That aside – we really do love a royal story. We have a Tasmanian girl who is now the Crown Princess of Denmark. We love all the sagas with the British royals. It sells magazines! So just because we love a bit of royal celebrity doesn’t mean we want to stay part of the Commonwealth.

    • hmmm says:

      Well said! Thanks for the info, too.

    • allons-y alonso says:

      THANK YOU! Eener, you have put into words my exact thoughts. The republican models we have been presented with in the past were rubbish. I was about 12 when the last referendum took place, but I do remember being slightly horrified at the thought of John Howard becoming a president- like figure for Australia. Today, that idiot Abbott scares me more….ugh.

      To be honest, I’m a bit apathetic about the Royals (and I don’t dislike them either), but I think Australians will definitely open up to the idea of a republic when we have the right model. I think one of the issues is also what kind of foundations we can re-build, or constitute our own National identity upon.

    • Jen says:

      just because we eventually one day become a republic, it dosent mean that we would want to or have to leave the Commonwealth. The Republic of South Africa, India which is also a republic are still part of the Commonwealth. I believe there are a couple of other countries as well just cant think of them at the moment. Besides its the Commonwealth games we really clean up in why would we want to leave???? :-D

  16. Ronia says:

    The first straight skirt she wore on this tour was the red one at the memorial service which was part of a suit.

  17. jwoolman says:

    I guess they’re all de facto republics anyway, so no rush. The USA did break away (with a lot of dissenters, probably a minority actually cared to get rid of the king). So we’re stuck getting our celebrity fix from the likes of Kim Kardashian and Lindsay Lohan, plus twofers for the women unlucky enough to marry a successful politician. So when do Americans realize the President’s wife might have a life of her own instead of being “First Lady”?!?

  18. OTHER RENEE says:

    I bet she glared at William with that SBF (Serious Bitch Face) when he told her he was going a huntin’ with Jecca and Co. instead of vacationing with her, George and the Middleton gang.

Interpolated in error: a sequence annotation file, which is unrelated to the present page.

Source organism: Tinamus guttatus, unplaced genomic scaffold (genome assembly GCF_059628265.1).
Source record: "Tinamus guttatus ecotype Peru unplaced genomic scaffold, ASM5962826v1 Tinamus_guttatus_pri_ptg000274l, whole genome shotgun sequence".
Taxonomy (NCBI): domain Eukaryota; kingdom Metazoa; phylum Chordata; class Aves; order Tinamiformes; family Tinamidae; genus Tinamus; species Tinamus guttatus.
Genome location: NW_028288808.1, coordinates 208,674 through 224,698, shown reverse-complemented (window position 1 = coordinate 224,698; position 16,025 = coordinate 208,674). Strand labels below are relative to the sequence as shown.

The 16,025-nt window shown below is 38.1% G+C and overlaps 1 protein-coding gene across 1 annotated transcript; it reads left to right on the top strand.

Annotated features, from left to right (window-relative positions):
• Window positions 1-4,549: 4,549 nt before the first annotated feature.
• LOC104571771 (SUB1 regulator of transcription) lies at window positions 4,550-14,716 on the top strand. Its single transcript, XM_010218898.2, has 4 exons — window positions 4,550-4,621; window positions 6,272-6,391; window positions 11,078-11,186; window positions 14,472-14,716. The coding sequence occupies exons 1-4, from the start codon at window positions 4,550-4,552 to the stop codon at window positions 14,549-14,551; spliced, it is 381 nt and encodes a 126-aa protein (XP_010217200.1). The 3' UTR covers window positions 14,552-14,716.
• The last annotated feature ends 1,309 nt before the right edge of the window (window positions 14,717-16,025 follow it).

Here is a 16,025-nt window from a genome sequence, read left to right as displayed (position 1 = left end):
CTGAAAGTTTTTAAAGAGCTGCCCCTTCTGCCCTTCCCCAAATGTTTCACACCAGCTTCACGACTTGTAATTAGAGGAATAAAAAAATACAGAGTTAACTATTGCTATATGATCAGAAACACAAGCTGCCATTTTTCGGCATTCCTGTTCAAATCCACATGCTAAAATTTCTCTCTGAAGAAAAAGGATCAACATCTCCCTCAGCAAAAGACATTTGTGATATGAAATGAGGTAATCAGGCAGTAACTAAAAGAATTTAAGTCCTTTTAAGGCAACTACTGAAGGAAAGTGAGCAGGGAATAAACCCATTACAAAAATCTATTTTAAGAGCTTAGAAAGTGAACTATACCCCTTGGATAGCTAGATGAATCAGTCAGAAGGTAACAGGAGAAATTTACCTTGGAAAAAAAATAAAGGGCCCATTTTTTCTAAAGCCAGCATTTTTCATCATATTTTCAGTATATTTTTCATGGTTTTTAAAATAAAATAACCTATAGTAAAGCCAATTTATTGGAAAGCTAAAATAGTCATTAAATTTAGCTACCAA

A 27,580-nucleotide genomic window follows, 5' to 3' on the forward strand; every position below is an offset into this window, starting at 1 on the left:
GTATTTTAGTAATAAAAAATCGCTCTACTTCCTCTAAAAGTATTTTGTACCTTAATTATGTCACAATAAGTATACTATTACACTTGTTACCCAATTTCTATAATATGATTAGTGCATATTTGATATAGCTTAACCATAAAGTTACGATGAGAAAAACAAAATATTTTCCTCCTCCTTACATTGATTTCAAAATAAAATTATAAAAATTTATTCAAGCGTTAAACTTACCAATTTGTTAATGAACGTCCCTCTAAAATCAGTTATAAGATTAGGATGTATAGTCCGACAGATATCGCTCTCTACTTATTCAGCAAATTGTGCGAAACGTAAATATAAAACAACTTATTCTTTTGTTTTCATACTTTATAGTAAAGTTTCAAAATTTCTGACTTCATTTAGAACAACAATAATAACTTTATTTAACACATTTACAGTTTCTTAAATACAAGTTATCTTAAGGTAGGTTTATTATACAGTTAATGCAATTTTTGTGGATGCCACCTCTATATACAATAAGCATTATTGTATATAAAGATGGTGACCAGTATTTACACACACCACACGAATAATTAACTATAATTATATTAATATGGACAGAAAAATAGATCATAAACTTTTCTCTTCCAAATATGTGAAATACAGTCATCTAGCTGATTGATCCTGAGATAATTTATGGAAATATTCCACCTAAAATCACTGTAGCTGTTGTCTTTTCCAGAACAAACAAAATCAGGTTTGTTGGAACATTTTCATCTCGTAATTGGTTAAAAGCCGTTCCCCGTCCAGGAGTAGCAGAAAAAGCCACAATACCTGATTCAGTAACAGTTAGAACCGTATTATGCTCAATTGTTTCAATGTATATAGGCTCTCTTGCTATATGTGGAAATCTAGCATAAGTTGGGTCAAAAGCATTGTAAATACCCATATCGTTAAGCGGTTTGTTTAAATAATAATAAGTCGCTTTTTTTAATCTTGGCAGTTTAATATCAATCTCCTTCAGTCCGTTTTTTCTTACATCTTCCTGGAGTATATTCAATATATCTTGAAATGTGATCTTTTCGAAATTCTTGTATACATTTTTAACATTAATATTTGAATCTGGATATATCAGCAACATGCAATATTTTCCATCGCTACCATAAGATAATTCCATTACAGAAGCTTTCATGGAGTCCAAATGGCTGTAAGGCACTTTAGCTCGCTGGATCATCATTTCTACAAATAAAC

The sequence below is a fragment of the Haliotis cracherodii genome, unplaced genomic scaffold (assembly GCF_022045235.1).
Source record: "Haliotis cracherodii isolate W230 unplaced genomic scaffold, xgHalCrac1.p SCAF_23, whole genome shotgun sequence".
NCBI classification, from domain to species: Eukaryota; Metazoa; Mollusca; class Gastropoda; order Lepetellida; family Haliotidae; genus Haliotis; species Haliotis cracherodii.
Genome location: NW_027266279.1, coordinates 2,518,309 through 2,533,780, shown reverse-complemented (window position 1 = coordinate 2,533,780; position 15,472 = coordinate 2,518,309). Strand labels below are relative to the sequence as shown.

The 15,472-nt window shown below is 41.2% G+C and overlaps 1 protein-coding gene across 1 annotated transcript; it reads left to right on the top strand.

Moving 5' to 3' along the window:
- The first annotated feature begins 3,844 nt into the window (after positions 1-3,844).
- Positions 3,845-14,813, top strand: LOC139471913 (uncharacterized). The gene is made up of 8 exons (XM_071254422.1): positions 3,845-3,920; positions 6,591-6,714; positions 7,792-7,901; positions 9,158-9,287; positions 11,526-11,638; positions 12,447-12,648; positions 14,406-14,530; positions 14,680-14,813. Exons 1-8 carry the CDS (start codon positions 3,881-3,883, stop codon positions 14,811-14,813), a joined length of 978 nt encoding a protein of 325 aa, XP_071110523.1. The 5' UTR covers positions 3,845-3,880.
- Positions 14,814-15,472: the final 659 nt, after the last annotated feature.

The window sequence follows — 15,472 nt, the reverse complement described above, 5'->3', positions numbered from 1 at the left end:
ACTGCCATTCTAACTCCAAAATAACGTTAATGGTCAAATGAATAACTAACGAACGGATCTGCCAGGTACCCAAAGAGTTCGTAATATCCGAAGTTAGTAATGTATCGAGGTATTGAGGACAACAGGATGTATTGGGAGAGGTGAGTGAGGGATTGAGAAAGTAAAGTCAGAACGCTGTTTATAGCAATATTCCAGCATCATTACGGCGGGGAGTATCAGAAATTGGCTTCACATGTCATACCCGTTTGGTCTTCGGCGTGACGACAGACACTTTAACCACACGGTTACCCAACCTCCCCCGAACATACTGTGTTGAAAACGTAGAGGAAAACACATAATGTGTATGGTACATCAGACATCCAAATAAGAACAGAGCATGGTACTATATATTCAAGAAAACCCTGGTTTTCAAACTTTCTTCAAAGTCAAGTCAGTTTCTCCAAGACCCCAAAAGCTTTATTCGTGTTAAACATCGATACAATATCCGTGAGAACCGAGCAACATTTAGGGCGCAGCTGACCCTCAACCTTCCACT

• Cersei says:

      It’s the Medusa stare. In private, I bet it stops Willy dead in his tracks. And, I’m sorry, but anyone that says that’s a normal resting face is being kind. She’s cornered the mean-mug market with this latest pic and has knocked my favorite SBF royal, Regina the Evil Queen, off her throne.

  19. Lia says:

    There are more pics of Kate scowling on this trip than all of the rest of the pics of her combined since we first knew of her. I wonder what’s up with that?

  20. India Andrews says:

    I think the Queen is the reason. It will be interesting when the old lady dies.

  21. Erm says:

    My theory about the eyeliner is that it’s tattooed on (though sometimes with added layers done with the eye pencil). That said, I hope it’s not tattooed as I think she would look so much nicer without it.

  22. bexie says:

    I am a monarchist supporter. I don’t believe we should be a republic, for various reasons that I won’t go into, but I really think most of us don’t really give a toss about William and Kate. We are forced into seeing them on countless crap housewifely magazines, but they are definitely not a hot topic. Not even the fact that they are in Australia has caused any talk from regular people that I have heard. They are splashed all over the media, but they are still not a talking point, more something we endure.

  23. Persephone says:

    The media goes just as crazy over a Danish royal visit as a British one, hell our media loses it’s shit over just about every celebrity that makes it down here. My friends and I were paying more attention to the Premier having to quit over a bottle of wine yesterday then to the royals.

    I think part of the apathy towards becoming a republic is that it has no impact on our day to days lives, the Governor-General and the state Governors (the Queen’s representatives) are mostly ceremonial and directed by the government. The BIG exception being the ability to dismiss the government which last happened 40 years ago.

    As some people mentioned getting a change to the constitution to pass a referendum is difficult, I’d rather the current focus be on getting Aboriginal people recognised in the constitution.

  24. Loss says:

    Lol Kate and William are not the reason we are staying a commonwealth. The royals have literally no power or nothing to do with us that most people don’t care about whether we are or not! If we become a republic there will have to be a whole overhaul and change in the political system it will be a lot more work than just saying ok we sever ties

  25. Belle says:

    I really don’t see the same hair colors on George that CB is seeing… LOL

    First it was that George was clearly a towhead in the ‘open window’ picture with William and Kate. Towhead to me, is white-blonde hair. George looked like his hair color was the same as William’s.